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Training Active Bystanders

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Cathedral High School students at a TAB Training for Trainers, winter 2016

A bystander is a witness—someone who sees a harmful situation and has a choice to make: Do I do something?  If so, what do I do?  

Training Active Bystanders (TAB) helps participants recognize when they are bystanders, analyzes the situation in which they find themselves, and evaluate the consequences for everyone involved. The TAB curriculum heightens bystanders’ power. It teaches how bystanders can interrupt harm doing and generate positive actions by others. We emphasize that active bystandership does not mean aggression against the harm doer. It means taking responsible action to help people in need, instead of remaining passive and becoming complicit. TAB gives bystanders the competencies they need when they witness something they feel is unfair, or wrong, or troubling. When people have the tools to create justice in the moment of need, it can transform those who take the training, the trainers, and the community.

TAB is taught by peer trainers to their communities, which makes the TAB message powerfully relevant and applicable across demographics. The lessons are interactive, using games, small group activities, group brainstorming, role plays and journal-writing. The power of TAB comes from those who engage in it—the peer teachers and the participants, the way the program becomes, through conversation, specifically relevant to their lives. Each group walks away from that experience with a changed and empowered vision of an individual’s role in creating a supportive and engaged community.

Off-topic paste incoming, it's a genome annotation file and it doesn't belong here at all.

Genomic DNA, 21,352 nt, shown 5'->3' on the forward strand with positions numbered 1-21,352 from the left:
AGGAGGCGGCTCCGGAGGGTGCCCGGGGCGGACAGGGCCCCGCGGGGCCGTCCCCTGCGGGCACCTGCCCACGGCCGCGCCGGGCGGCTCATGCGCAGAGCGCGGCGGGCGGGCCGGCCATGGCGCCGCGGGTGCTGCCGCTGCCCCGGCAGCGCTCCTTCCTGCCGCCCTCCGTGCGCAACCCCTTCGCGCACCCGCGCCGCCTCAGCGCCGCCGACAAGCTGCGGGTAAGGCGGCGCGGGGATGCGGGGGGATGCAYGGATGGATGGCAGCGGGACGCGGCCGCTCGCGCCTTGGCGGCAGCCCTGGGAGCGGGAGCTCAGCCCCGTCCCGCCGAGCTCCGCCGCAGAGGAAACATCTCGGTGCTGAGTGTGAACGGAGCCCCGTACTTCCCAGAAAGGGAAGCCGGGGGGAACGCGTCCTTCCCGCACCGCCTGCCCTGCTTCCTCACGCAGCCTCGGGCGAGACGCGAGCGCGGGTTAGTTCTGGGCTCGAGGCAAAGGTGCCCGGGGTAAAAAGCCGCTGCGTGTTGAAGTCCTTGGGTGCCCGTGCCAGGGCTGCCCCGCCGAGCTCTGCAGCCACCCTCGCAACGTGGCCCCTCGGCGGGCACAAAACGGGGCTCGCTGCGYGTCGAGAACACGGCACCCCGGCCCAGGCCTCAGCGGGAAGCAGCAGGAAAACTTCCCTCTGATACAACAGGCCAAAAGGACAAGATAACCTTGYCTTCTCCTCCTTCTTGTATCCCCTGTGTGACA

Key Language and Concepts:

  • Bystander: A witness, someone who is in a position to know what is happening and to act
  • Active Bystander: A bystander who acts to stop harm
  • Passive or negative bystander: One who ignores, watches passively, joins in and is complicit in what is happening
  • Target: The recipient of harm
  • Harm doer: The person who engages in doing harm to others

Promoters of active bystandership:                            

  • Empathy
  •  Self-interest, reciprocity
  • Inclusive caring
  • Responsibility for others
  • Competency to help
  • Moral courage

Inhibitors of active bystandership:         

  • Pluralistic ignorance
  • Ambiguity of the need for help
  • Diffusion of responsibility
  • Fear of disapproval
  • Danger or cost of helping

Quabbin Mediation offers TAB trainings in schools, houses of worship, places of employment, and a variety of other community gathering spaces. Our curriculum is flexible to meet your needs.   Get in touch to discuss bringing TAB to your community.

If you would like to register for an upcoming Training Active Bystanders: Creating Safety In Contentious Times seminar, please go to our registration page.

Learn more about TAB schools, research, and resources at the Training Active Bystanders website:

http://www.trainingactivebystanders.org/

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